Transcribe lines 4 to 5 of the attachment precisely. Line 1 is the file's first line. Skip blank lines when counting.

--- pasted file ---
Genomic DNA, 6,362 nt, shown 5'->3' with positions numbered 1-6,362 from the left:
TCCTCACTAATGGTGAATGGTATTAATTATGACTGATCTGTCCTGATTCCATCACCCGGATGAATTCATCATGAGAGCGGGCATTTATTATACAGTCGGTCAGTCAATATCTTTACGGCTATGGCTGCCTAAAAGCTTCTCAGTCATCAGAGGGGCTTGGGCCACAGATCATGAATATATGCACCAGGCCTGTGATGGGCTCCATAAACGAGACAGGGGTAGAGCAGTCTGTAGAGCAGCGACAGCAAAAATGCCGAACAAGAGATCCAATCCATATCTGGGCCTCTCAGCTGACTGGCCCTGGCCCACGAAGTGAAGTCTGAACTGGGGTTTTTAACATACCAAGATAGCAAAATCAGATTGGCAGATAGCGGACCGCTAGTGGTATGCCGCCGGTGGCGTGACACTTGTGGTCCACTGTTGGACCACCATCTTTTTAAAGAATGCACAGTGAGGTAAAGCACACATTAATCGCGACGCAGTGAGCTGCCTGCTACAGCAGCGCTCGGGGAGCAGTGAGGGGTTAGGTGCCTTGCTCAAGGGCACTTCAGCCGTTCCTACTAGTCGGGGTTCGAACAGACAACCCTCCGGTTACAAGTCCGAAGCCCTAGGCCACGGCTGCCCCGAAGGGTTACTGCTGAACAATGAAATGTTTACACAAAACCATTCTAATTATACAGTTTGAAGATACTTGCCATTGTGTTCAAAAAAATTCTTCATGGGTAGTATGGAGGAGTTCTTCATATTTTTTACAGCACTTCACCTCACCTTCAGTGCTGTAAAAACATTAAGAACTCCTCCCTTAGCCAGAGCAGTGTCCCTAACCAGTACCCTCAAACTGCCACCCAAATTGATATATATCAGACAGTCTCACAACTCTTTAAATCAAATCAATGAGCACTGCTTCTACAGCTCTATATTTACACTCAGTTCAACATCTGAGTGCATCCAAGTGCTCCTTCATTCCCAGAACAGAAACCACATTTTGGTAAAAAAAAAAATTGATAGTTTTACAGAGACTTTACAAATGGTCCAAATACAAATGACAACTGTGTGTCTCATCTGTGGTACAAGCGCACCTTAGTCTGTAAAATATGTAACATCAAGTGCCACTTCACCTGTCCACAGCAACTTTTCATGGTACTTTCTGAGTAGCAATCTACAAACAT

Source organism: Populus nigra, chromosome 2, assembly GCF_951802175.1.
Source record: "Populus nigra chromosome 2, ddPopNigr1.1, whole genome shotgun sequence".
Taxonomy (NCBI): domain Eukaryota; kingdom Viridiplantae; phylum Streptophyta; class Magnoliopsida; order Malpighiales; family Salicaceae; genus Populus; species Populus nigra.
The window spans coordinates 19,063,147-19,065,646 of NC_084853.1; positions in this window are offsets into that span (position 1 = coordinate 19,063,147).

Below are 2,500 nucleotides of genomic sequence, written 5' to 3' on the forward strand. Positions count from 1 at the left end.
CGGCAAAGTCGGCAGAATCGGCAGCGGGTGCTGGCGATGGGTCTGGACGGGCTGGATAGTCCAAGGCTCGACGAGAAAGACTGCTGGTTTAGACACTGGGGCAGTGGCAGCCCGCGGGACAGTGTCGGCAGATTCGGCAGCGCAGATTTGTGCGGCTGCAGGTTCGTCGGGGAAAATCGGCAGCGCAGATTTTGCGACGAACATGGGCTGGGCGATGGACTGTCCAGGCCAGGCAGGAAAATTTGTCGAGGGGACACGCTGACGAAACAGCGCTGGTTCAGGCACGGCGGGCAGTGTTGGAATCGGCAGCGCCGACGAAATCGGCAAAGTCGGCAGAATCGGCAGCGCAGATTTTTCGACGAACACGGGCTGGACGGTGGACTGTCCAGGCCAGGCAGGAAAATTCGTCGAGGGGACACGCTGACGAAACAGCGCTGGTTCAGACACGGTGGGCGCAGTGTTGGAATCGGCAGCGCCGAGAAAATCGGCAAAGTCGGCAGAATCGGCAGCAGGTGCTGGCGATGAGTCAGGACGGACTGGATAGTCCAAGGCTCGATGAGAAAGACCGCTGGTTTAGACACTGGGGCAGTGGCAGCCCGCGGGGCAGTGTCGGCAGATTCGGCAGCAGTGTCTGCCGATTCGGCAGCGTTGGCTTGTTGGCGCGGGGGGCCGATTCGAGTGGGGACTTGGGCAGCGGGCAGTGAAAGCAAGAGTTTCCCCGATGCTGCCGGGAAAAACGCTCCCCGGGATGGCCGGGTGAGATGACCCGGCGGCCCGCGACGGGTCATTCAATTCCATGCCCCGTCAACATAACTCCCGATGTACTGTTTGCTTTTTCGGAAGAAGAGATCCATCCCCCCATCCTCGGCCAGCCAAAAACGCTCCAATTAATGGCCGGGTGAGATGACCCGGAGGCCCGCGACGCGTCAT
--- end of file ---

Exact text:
Source record: "Populus nigra chromosome 2, ddPopNigr1.1, whole genome shotgun sequence".
Taxonomy (NCBI): domain Eukaryota; kingdom Viridiplantae; phylum Streptophyta; class Magnoliopsida; order Malpighiales; family Salicaceae; genus Populus; species Populus nigra.